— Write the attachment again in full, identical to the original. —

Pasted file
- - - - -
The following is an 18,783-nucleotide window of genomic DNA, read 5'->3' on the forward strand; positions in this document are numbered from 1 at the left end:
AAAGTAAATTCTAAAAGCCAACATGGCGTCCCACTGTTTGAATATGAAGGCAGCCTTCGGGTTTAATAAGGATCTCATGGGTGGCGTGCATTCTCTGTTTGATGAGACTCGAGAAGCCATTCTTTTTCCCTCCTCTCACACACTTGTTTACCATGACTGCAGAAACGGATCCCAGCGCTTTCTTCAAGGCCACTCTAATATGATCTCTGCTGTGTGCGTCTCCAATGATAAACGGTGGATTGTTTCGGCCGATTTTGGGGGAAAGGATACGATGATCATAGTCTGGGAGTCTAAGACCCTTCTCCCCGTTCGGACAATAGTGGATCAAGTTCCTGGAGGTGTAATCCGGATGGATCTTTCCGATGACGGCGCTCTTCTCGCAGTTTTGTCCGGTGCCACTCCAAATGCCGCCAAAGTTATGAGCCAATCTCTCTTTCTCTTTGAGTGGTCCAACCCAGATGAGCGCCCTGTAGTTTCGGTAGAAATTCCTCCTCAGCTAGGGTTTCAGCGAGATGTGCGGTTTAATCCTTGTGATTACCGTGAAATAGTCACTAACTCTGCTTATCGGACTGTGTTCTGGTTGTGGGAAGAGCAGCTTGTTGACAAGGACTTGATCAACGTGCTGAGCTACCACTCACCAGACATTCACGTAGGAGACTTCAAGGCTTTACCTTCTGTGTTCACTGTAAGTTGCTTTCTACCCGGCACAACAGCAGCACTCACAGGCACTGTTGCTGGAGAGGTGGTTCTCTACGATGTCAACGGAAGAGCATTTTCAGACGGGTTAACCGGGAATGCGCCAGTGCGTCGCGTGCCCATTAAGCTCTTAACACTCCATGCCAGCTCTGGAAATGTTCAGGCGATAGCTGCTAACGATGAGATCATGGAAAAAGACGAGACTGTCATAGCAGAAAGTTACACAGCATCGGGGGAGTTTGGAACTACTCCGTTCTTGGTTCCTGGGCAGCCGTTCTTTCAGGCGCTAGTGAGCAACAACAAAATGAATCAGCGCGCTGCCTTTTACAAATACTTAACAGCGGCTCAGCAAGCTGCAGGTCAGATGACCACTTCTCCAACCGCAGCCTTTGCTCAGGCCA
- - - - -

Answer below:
The following is an 18,783-nucleotide window of genomic DNA, read 5'->3' on the forward strand; positions in this document are numbered from 1 at the left end:
AAAGTAAATTCTAAAAGCCAACATGGCGTCCCACTGTTTGAATATGAAGGCAGCCTTCGGGTTTAATAAGGATCTCATGGGTGGCGTGCATTCTCTGTTTGATGAGACTCGAGAAGCCATTCTTTTTCCCTCCTCTCACACACTTGTTTACCATGACTGCAGAAACGGATCCCAGCGCTTTCTTCAAGGCCACTCTAATATGATCTCTGCTGTGTGCGTCTCCAATGATAAACGGTGGATTGTTTCGGCCGATTTTGGGGGAAAGGATACGATGATCATAGTCTGGGAGTCTAAGACCCTTCTCCCCGTTCGGACAATAGTGGATCAAGTTCCTGGAGGTGTAATCCGGATGGATCTTTCCGATGACGGCGCTCTTCTCGCAGTTTTGTCCGGTGCCACTCCAAATGCCGCCAAAGTTATGAGCCAATCTCTCTTTCTCTTTGAGTGGTCCAACCCAGATGAGCGCCCTGTAGTTTCGGTAGAAATTCCTCCTCAGCTAGGGTTTCAGCGAGATGTGCGGTTTAATCCTTGTGATTACCGTGAAATAGTCACTAACTCTGCTTATCGGACTGTGTTCTGGTTGTGGGAAGAGCAGCTTGTTGACAAGGACTTGATCAACGTGCTGAGCTACCACTCACCAGACATTCACGTAGGAGACTTCAAGGCTTTACCTTCTGTGTTCACTGTAAGTTGCTTTCTACCCGGCACAACAGCAGCACTCACAGGCACTGTTGCTGGAGAGGTGGTTCTCTACGATGTCAACGGAAGAGCATTTTCAGACGGGTTAACCGGGAATGCGCCAGTGCGTCGCGTGCCCATTAAGCTCTTAACACTCCATGCCAGCTCTGGAAATGTTCAGGCGATAGCTGCTAACGATGAGATCATGGAAAAAGACGAGACTGTCATAGCAGAAAGTTACACAGCATCGGGGGAGTTTGGAACTACTCCGTTCTTGGTTCCTGGGCAGCCGTTCTTTCAGGCGCTAGTGAGCAACAACAAAATGAATCAGCGCGCTGCCTTTTACAAATACTTAACAGCGGCTCAGCAAGCTGCAGGTCAGATGACCACTTCTCCAACCGCAGCCTTTGCTCAGGCCA